Zambia > The Victoria Falls, Livingstone and the Upper Zambezi

Zambia

  • Hello Bill, this trip to Zambia surpassed our highest hopes, special sightings just kept coming and by the end exceeded anything we had a right to expect. Across all camps we had sightings of eight Leopards, at least as many of Lions, some great Elephant, Hippos and more Giraffe than we have seen anywhere the list just goes on. We also had a really good range of bird viewing, lots of raptors, waders, Bee-eaters, Nightjar again the list just goes on. All the camps were first class with great hospitality, good accommodation and food. The decision to opt for private guiding was more than justified; James Chabuka is an excellent guide and very good company. In Lower Zambezi the tempo of sightings did not slow down. At Old Mondoro we had a brief sighting of Bush Pig, and a daytime sighting of two Porcupine, Lion close to camp and of course many Elephant in camp; again lots of good bird watching and a very good morning walk. Chiawa proved that the best is saved till last. A morning river cruise produced the best bird watching we have had, particularly notable was a Goliath Heron struggling with a large Bream which it eventually managed to swallow, much to our amazement. Once again our thanks for your faultless organisation.

    Austin and Di from Derbyshire travelled to Zambia
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The Victoria Falls, Livingstone and the Upper Zambezi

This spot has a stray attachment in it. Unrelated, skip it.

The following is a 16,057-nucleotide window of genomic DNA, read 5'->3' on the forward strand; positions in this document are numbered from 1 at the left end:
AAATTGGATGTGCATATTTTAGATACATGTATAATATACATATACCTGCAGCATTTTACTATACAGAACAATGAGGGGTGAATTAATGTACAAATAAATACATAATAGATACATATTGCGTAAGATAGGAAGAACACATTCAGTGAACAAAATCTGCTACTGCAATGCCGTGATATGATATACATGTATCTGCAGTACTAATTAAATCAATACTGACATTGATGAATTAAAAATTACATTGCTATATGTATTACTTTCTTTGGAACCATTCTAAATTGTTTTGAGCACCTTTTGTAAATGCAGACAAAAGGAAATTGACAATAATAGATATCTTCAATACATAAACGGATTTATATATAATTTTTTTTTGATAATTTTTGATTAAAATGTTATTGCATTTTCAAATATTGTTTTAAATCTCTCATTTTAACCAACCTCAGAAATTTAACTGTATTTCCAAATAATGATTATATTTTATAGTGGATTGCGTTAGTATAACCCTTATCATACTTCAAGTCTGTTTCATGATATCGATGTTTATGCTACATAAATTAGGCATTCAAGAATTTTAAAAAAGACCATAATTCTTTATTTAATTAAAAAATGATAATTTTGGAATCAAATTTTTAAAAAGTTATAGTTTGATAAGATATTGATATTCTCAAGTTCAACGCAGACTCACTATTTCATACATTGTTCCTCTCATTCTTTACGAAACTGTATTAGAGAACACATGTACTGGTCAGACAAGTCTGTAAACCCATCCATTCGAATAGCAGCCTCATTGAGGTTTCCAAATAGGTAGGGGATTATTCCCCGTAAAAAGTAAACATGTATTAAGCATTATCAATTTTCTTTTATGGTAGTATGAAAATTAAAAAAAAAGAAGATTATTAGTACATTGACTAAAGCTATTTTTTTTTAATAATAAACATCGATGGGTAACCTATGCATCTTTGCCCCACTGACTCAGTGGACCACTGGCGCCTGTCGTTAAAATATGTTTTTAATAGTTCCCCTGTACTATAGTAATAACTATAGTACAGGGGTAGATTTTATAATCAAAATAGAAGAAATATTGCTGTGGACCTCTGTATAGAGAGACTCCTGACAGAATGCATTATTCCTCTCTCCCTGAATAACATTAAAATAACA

Victoria Falls – one of the seven Natural Wonders of the World. The spectacular falls were discovered in 1855 by David Livingstone who later wrote, “no one can imagine the beauty of the view from anything witnessed in England. Scenes so lovely must have been gazed upon by angels in their flight.” He named them after his Queen, for the first and only time deviating from his practise of naming places and features after their local native names, in this instance “Mo ku sa tunya mosi” (nowadays shortened to mosi au tunya – ‘where there is always smoke rising’).

Spanning a width of some 1700 metres, the waters of the mighty Zambezi actually plunge down five distinct waterfalls, separated by islands which account for just over 300 metres of the total span.  The average height is just under 100 metres.  During the peak flood season (April and May), the flow increases to some 33,750,000 cubic metres a minute. Below the falls, the turbulent waters of the Zambezi rush away down the Batoka Gorge in a series or hair-pin bends which indicate the previous locations of the falls (over billions of years, the falls are migrating ‘upstream’).

Close to Victoria Falls is the town of Livingstone, which has an interesting museum and some good craft markets but is otherwise largely by-passed. However, above the falls, the Upper Zambezi River offers a wide range of attractions and a number of upmarket lodges offer somewhere to relax and enjoy nature whilst visiting Victoria Falls. There is a National Park, Mosi au Tunya, covering a significant section of the river frontage, but with the exception of a few white rhino kept under close protection, there is little game to see.

However,  the Victoria Falls and the Upper Zambezi region is known for the wide variety of activities on offer, including white-water rafting, jet-boating, bungee-jumping, quad-biking, horse-riding, elephant-back safaris, helicopter flights, microlighting, cultural village visits, canoeing, river cruises, birding tours and visits to Livingstone Island.

To find out more information on tours to Victoria Falls please call us on 01787 888590 or contact us to speak to one of our safari specialists.

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